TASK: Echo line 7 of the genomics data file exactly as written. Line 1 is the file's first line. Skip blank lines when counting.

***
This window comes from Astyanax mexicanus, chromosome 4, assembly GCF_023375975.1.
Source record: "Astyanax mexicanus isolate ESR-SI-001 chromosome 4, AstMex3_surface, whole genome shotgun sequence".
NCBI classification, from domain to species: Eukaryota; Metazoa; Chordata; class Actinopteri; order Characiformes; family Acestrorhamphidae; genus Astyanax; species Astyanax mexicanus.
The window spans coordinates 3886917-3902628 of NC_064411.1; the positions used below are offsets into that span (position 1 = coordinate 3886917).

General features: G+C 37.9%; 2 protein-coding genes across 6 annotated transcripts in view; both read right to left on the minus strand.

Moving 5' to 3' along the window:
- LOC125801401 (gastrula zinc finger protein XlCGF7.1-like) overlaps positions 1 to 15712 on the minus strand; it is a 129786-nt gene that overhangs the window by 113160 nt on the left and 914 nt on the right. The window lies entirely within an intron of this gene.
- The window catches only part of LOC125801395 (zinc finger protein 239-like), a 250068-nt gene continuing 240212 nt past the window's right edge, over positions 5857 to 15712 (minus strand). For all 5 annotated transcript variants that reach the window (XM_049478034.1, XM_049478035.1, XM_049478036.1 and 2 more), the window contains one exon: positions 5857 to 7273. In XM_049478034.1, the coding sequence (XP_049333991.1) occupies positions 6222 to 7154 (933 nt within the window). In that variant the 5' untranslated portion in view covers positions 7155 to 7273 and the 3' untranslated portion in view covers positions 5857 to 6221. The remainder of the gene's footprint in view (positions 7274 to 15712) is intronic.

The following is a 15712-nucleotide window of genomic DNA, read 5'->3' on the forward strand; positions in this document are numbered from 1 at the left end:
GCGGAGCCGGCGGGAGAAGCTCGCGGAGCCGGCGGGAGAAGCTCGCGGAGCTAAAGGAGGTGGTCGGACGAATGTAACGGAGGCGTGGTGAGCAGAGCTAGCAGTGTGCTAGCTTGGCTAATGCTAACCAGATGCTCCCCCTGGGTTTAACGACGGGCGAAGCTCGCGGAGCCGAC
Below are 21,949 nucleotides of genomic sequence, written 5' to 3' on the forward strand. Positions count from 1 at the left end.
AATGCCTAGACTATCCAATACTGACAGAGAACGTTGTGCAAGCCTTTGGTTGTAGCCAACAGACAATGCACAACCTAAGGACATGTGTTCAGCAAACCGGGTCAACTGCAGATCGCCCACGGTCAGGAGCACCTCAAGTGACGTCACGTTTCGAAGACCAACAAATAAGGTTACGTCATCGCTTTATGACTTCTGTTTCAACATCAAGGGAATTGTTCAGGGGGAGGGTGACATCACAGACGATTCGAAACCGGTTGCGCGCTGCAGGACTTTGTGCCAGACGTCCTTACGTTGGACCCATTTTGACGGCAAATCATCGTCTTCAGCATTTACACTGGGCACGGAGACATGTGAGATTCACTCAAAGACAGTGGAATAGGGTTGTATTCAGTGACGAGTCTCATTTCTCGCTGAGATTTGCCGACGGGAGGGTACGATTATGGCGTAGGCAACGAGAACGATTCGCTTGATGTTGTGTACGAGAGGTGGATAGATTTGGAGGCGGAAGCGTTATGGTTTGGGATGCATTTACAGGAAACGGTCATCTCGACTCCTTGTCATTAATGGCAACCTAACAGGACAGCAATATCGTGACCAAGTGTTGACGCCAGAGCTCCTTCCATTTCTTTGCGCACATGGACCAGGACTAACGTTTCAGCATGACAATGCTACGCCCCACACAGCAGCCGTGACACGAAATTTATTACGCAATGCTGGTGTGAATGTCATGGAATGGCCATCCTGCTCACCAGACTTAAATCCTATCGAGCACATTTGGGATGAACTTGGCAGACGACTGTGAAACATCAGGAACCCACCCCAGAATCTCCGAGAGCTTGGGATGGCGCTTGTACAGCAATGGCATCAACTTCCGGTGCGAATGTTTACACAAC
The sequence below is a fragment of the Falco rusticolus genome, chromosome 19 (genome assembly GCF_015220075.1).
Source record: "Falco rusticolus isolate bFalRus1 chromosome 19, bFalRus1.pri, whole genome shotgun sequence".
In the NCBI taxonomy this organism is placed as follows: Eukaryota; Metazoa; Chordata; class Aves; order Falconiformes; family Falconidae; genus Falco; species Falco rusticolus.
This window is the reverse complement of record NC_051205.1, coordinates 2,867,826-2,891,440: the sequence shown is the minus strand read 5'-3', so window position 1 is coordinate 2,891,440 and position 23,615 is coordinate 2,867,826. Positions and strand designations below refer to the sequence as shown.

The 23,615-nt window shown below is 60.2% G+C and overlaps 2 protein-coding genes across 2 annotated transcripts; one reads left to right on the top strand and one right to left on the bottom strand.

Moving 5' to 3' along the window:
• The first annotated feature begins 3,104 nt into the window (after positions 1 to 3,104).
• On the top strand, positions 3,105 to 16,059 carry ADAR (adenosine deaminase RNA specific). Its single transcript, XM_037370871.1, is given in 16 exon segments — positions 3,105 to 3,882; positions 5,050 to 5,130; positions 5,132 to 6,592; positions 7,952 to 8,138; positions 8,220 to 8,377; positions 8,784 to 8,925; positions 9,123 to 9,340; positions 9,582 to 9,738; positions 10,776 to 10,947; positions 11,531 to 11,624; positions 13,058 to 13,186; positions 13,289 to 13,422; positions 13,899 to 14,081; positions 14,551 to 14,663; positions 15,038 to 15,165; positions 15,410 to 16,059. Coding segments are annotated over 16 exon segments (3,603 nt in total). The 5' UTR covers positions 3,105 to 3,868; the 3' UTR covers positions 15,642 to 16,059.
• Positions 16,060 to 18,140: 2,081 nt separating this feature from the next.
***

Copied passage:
- LOC125801401 (gastrula zinc finger protein XlCGF7.1-like) overlaps positions 1 to 15712 on the minus strand; it is a 129786-nt gene that overhangs the window by 113160 nt on the left and 914 nt on the right. The window lies entirely within an intron of this gene.